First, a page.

• Should be applied in synchrony with the efforts of the mare by no more than two assistants, with the mare lying down and a good hold for the people pulling. Loops of obstetric ropes or chains should only be placed around the foal's pastern. In the US, two loops are used - one above the fetlock and one below the fetlock:
    • Whether using the hand or rope, traction should always be in a physiological manner. The direction of pull should be aimed downwards towards the mare's hocks once the foal's head is clear of the pelvis.
    • Where traction is applied to limbs, alternate application of traction between limbs, in unison with the mare's straining efforts, and maintain head alignment in the birth canal.
    • If the mare is standing for the final part of the delivery, ensure that there is assistance to support the foal and prevent it from falling to the ground (which could damage the foal and cause the umbilicus to rupture abruptly, before blood has been transferred through it from the placenta to the foal).

Fetotomy Fetotomy

  • Partial fetotomy is frequently used in cases of dystocia in the mare, to resolve abnormal posture in cases of an already dead foal.
  • Total fetotomy is occasionally used in the mare.

Caesarean section Uterus: caesarean section

  • Caesarean section should be opted for early on to facilitate the chances of a live foal.
  • The long-term breeding success of the mare is best protected by opting early for a caesarean section, rather than prolonged and ineffective traction or attempts at fetotomy, both of which can → damage of the cervix.

Maternal dystocia

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Malpresentation

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Malposition

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Malposture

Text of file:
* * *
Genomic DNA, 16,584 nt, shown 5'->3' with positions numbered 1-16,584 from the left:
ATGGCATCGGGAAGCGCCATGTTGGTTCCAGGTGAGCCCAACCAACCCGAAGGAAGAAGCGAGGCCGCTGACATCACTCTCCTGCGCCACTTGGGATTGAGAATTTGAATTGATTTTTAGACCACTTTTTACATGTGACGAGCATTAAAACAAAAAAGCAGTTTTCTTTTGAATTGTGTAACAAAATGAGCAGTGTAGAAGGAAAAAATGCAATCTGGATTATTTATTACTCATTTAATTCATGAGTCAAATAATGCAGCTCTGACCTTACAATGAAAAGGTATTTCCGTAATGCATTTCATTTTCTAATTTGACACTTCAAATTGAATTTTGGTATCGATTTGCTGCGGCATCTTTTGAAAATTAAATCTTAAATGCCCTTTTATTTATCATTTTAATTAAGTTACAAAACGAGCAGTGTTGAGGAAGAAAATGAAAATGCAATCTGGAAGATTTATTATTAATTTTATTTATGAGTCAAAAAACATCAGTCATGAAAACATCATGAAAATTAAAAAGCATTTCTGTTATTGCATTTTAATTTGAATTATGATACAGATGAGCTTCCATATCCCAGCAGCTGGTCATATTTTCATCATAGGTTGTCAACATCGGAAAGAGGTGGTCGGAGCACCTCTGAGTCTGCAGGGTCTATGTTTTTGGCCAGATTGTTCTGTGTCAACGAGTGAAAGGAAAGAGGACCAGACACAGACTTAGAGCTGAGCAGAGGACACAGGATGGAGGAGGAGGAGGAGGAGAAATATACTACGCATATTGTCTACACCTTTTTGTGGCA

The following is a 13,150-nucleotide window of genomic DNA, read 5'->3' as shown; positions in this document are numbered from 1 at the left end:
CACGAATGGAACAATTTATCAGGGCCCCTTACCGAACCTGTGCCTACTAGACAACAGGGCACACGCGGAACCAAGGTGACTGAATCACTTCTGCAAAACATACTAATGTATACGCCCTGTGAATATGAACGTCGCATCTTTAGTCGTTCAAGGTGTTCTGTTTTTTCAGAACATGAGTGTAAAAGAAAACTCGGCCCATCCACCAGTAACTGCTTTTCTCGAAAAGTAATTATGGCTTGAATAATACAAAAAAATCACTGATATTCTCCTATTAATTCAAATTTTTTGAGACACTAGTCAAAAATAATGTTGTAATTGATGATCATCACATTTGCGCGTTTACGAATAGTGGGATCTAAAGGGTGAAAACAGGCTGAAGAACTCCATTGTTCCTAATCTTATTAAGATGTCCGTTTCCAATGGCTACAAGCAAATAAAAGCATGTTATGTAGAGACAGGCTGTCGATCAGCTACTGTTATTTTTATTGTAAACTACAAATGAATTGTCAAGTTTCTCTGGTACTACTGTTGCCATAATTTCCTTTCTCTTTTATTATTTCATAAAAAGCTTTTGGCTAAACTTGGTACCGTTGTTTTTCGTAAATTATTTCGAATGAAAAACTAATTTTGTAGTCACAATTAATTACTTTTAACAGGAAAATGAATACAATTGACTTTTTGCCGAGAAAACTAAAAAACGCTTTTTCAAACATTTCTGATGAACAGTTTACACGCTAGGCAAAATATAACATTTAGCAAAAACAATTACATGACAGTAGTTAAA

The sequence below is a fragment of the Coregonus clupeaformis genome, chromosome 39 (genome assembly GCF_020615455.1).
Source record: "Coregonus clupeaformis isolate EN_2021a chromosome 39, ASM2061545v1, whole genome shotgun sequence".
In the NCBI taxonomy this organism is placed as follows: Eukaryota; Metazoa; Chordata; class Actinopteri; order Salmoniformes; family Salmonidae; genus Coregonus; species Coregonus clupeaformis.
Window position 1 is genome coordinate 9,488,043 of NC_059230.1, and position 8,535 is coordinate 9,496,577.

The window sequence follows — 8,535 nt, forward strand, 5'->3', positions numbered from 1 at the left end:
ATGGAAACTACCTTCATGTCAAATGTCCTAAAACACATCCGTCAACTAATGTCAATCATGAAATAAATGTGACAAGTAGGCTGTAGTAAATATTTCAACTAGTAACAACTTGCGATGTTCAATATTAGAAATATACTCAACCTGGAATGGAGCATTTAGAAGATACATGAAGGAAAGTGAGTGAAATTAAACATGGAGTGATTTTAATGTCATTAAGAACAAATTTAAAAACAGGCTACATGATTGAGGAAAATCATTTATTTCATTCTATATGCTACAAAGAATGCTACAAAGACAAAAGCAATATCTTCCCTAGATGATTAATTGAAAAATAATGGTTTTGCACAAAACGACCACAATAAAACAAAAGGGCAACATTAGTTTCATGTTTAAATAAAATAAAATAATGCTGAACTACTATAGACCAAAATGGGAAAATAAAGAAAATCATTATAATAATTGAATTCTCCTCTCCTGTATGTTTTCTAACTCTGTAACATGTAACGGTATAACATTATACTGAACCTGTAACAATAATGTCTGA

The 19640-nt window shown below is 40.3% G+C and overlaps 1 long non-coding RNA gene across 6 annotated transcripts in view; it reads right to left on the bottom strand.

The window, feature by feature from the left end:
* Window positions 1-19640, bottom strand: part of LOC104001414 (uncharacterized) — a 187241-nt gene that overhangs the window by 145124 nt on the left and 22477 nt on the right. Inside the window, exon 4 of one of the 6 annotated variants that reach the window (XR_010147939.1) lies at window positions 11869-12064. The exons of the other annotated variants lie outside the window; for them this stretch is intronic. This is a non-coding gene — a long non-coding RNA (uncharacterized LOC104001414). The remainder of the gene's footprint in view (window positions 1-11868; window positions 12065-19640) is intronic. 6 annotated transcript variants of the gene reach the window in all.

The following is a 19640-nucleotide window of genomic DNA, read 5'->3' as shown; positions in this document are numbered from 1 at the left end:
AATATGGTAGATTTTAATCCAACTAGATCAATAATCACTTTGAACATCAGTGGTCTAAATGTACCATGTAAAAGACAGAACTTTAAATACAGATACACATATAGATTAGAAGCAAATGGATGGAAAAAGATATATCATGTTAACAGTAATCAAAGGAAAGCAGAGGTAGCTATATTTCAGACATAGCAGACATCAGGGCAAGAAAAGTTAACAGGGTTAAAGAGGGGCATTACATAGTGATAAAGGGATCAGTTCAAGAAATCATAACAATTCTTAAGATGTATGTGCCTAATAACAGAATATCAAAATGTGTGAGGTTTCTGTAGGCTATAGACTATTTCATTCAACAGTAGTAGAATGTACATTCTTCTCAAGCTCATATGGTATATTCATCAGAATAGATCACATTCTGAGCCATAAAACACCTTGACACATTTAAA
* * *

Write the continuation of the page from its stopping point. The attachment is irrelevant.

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Fetotomy

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Further Reading

Publications

Refereed papers

  • Recent references from PubMed and VetMedResource.
  • Newcombe J E & Kelly G M M (2014) Five cases of consecutive posterior (caudal) presentation of the fetus in two mares. Vet Rec 175 (5), 120 PubMed.
  • Pynn O (2014) Managing mare dystocia in the field. In Pract 36 (7), 347-354 In Practice.
  • Maaskant A et al (2010) Dystocia in Friesian mares: Prevalence, causes and outcome following caesarean section. Equine Vet Educ 22 (4), 190-195 VetMedResource.
  • Stephenson R (2010) Correction of dystocia in a mare by foetotomy. UK Vet 15 (4), 9-13 VetMedResource
  • Lynch Norton J et al (2007) Retrospective study of dystocia in mares at a referral hospital. Equine Vet J 38 (1), 37-41 PubMed.
  • Snider T A (2007) Umbilical cord torsion and coiling as a cause of dystocia and intrauterine foal loss. Equine Vet Educ 19 (10), 531-534 VetMedResource.
  • Byron C R, Embertson R M et al (2003)  Dystocia in a referral hospital setting: approach and results. Equine Vet J 35 (1), 82-85 PubMed.
  • McGladdery A (2001) Dystocia and postpartum complications in the mare. In Pract 23 (2), 74 VetMedResource.
  • Frazer G S, Perkins N R & Embertson R M (1999) Normal parturition and evaluation of the mare in dystocia. Equine Vet Educ 11 (1), 41-46 VetMedResource.
  • Frazer G S, Perkins N R & Embertson R M (1999) Correction of equine dystocia. Equine Vet Educ 11 (1), 48-53 VetMedResource.
  • Vandeplassche M (1980) Obstetrician's view of the physiology of equine parturition and dystocia. Equine Vet J 12 (2), 45-49 PubMed.

Other sources of information

  • Goavaere J, Martens K & de Kruif A (2013) Eds. Foal in Mare: Insights into the Foaling Mare (DVD). 4th edn. Ghent University, Belgium. Website: www.foalinmare.com.
  • Frazer G S (2004) Assessment of a Dystocia Case. In: Proc 43rd BEVA Congress. Equine Vet J Ltd, Newmarket. pp 224.
  • Emberston R M (2003) Dystocia Management. In: Proc 49th AAEP Convention. pp 6-7.
  • Jackson P G G (1995) Handbook of Veterinary Obstetrics. W B Saunders, UK.
  • Allen W E (1988) Fertility and Obstetrics in the Horse. Blackwell Scientific Publications.
  • Arthur G H, Noakes D E & Pearson H (1983) Veterinary Reproduction and Obstetrics. 4th edn. Balliere Tindall, UK.
  • Rossdale P D & Ricketts S W (1980) Equine Stud Farm Medicine. 2nd edn. Balliere Tindall, UK.